Similarly, sociocultural practices such as occultism or Freemasonry—as well as more conventional religions like Christianity or Buddhism—are sheathed in secrecy and cryptic codes, and all require adherence to specific practices and costumes. Whether it is transubstantiation or reincarnation, each has its own particular set of rules and fantastic belief systems that require faith in the irrational and the unproven.
Tic disorders, obsessive-compulsive behavior, and repetitive involuntary movements have legitimate expression in many artworks today. Examples abound, this century and last, in expressionism, abstraction, conceptual, pop and performance, and can be seen in work as far apart as Roman Opalka’s mapping of numbers one to infinity and John Bock’s Paul McCarthy-inspired deranged personae performances. Whether artists are using these “syndromes” as systems to make the work—process, series, repetition—or evoking these states to call attention to social/political/cultural aspects, the list of artists is extremely long and likely to grow.
Common to all these practices and activities—whether athletic, religious or artistic—is their reliance on behavior that is obsessive, repetitive, irrational, and unsubstantiated. The work of the artists in Synthetic Ritual all reference or employ some form of ritualistic behavior that, if taken out of the context of art, would be regarded as aberrant and unstable.
Mounira Al Solh (b. Beirut, Lebanon lives and works in Beirut)
Mounira Al Solh’s The Sea is a Stereo (2007-ongoing) documents the daily swimming habits of a group of middle-aged Beirut men, who regardless of circumstance—turbulent weather or bombing raids—are compelled to swim in the sea at the same spot everyday. With the backdrop of incessant violence and interminable conflict, their rigid swimming ritual becomes an act of defiance in the face of the uncertain and chaotic times and creates unity among them. [clear]
Meris Angioletti (b. Bergamo, Italy, lives and works in Paris and Milan)
Meris Angioletti models her practice on the methodologies and procedures of a detective, psychoanalyst and historian, allowing her to assume a number of different roles and experiment with diverse strategies. The video installation I describe the way and meanwhile I am proceeding along it (2009) examines the highly influential 19th century abstract painter, mystic, and suffragette Hilma af Klint. [clear]
Beatrice Catanazro (b. Milan, Italy, lives and works in Milan)
The Water was Boiling at 34º 21′ 29” S, 18º 28′ 19” E, (2008), is a video work which takes the form of an interview between the artist and P.C. Sorcar JR—one of the most celebrated magicians in India—about the legendary “vanishing” of the Taj Mahal in Kachipura, Agra, on November 8, 2000. The work explores the possibility of employing magic and illusion to temporarily erase monuments and the narratives that they represent. [clear]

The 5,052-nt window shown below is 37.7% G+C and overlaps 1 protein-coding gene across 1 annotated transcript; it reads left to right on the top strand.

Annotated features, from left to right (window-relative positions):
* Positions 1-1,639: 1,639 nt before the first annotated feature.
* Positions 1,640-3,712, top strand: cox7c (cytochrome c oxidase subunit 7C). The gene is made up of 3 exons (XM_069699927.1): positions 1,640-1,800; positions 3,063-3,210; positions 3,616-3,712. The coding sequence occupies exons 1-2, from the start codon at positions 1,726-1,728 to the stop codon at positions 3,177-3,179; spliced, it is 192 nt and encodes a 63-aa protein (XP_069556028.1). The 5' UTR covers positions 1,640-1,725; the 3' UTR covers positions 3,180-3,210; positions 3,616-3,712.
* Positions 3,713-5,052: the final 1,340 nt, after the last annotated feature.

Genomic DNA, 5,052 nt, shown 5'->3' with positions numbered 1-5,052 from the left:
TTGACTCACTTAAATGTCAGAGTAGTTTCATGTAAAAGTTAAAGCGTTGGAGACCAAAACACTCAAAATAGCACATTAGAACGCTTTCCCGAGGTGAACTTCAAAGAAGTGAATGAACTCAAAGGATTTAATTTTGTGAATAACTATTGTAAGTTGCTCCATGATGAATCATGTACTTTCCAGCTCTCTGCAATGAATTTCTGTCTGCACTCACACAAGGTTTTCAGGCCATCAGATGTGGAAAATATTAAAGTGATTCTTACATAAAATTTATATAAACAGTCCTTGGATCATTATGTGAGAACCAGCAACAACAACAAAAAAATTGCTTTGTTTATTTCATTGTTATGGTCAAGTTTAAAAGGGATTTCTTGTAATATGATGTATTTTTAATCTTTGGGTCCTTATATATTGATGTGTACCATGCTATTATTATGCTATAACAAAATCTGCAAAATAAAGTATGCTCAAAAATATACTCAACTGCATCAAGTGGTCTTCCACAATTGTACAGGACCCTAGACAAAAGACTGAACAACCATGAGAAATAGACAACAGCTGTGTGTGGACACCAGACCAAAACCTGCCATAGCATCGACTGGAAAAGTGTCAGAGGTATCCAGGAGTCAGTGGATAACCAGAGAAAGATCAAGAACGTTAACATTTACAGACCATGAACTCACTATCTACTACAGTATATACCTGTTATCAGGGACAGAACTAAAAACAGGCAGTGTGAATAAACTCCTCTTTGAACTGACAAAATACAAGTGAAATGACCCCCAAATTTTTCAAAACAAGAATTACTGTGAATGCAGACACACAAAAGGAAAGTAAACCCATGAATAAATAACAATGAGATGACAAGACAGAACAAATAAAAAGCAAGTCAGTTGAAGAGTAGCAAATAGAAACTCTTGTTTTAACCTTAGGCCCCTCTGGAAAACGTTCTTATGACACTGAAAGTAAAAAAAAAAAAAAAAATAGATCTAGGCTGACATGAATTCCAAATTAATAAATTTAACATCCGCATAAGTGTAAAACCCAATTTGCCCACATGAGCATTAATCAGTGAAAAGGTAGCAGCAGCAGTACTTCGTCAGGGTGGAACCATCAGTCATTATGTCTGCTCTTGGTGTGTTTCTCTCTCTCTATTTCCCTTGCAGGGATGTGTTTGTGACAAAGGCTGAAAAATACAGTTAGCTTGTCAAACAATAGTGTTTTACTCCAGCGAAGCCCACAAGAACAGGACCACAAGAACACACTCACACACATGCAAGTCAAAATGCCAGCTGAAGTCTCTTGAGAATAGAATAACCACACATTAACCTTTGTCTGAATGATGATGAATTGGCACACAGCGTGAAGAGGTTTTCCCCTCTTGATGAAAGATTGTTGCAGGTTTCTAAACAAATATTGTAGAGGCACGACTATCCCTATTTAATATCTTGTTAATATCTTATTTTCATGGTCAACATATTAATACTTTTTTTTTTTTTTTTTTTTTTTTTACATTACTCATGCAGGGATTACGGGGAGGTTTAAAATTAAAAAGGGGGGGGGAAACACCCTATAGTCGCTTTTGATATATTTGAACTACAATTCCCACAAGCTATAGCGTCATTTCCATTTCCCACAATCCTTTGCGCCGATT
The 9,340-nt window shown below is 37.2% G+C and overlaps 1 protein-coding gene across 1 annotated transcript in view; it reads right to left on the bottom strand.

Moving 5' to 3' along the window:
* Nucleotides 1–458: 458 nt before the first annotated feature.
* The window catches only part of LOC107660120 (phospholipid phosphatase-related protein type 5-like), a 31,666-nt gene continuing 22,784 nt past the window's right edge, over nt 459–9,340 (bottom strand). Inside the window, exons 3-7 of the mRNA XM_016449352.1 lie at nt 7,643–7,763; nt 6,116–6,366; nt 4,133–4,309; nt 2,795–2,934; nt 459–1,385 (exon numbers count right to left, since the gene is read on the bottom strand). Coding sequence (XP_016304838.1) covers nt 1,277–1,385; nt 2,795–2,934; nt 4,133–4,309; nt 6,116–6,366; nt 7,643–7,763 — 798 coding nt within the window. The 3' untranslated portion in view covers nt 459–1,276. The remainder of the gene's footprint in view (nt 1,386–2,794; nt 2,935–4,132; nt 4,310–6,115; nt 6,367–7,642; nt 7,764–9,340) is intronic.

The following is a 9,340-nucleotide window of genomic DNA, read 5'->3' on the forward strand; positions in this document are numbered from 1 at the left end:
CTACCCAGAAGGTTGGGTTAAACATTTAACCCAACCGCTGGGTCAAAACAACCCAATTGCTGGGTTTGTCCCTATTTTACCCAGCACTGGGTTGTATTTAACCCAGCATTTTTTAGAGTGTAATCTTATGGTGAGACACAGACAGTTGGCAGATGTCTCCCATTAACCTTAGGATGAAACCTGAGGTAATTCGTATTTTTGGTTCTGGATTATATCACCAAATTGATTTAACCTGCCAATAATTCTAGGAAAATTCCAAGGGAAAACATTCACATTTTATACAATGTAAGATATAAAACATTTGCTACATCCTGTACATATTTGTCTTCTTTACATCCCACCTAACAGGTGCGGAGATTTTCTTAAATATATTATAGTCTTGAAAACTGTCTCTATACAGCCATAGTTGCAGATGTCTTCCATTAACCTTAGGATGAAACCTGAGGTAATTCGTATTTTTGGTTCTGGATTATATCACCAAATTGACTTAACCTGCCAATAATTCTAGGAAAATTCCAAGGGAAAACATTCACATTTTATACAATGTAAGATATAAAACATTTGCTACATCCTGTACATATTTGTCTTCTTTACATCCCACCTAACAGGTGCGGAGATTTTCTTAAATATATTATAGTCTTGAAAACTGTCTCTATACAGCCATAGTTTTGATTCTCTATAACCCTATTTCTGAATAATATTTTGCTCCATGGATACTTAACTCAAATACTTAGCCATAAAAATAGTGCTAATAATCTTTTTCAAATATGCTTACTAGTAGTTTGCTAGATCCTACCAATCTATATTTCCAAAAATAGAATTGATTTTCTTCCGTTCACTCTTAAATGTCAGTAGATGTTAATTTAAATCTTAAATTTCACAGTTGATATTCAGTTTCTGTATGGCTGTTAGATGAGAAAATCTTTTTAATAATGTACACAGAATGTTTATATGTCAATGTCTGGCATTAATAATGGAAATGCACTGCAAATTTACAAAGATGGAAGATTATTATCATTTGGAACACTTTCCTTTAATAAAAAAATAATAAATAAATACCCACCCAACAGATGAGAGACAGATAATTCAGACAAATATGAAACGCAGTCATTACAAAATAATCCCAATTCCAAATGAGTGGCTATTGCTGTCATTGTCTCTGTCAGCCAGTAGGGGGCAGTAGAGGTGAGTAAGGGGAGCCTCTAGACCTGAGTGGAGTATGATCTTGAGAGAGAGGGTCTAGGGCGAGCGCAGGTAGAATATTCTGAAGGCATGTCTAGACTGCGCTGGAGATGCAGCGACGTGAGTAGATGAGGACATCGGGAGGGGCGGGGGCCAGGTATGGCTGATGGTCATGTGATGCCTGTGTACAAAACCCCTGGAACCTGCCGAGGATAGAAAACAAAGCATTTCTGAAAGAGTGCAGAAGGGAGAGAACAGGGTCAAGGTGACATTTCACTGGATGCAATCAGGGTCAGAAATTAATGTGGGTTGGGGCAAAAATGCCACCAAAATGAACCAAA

Marcus Coates (b. London, England, lives and works in London)
Investigating the relationship between shamanism and contemporary art, Marcus Coates’ dramatic and participatory events involve ritualized performances where he attempts to enter into the ‘lower world’ to communicate with spirits of dead animals. Journey to the Lower World (2004), documents one such ritual, which he performs wearing antlers and a reindeer pelt for a group of bewildered tenants from a condemned Liverpool housing estate. [clear]
Joel Kyack (lives and works in Los Angeles)
LOCAL RECORDS is an ongoing series of projects where performance records are set in a specific site and community. These records are based around the number of times an action is repeated in a particular site over a 24-hour period. For Synthetic Ritual, Kyack will be performing a new Local Record live at Pitzer, in the 24 hours before the exhibition’s opening. [clear]
Lawrence Lemaoana (b. Johannesberg, South Africa, lives and works in Johannesberg)
Fortune Teller #5 (2008) and All Things Fall Apart (2008) explore the relationship between sport, spirituality and politics as well as role of the mass media in shaping the psyche in present-day South Africa. Using textiles employed by local sangomas, the cloth—imbued with great spiritual significance—lends authority to the embroidered text. [clear]
Yoshua Okon (b. Mexico City, lives and works in Los Angeles and Mexico City)
As with many of Yoshua Okon’s works, Parking Lotus (2001), an early photographic installation, combines humor with poignant social commentary. Installed floor to ceiling, the photographs depict security guards meditating in lotus positions in various parking lots around Los Angeles, and it is accompanied by the “Meditation Movement Manifesto”—a text supporting the spiritual welfare of security guards. [clear]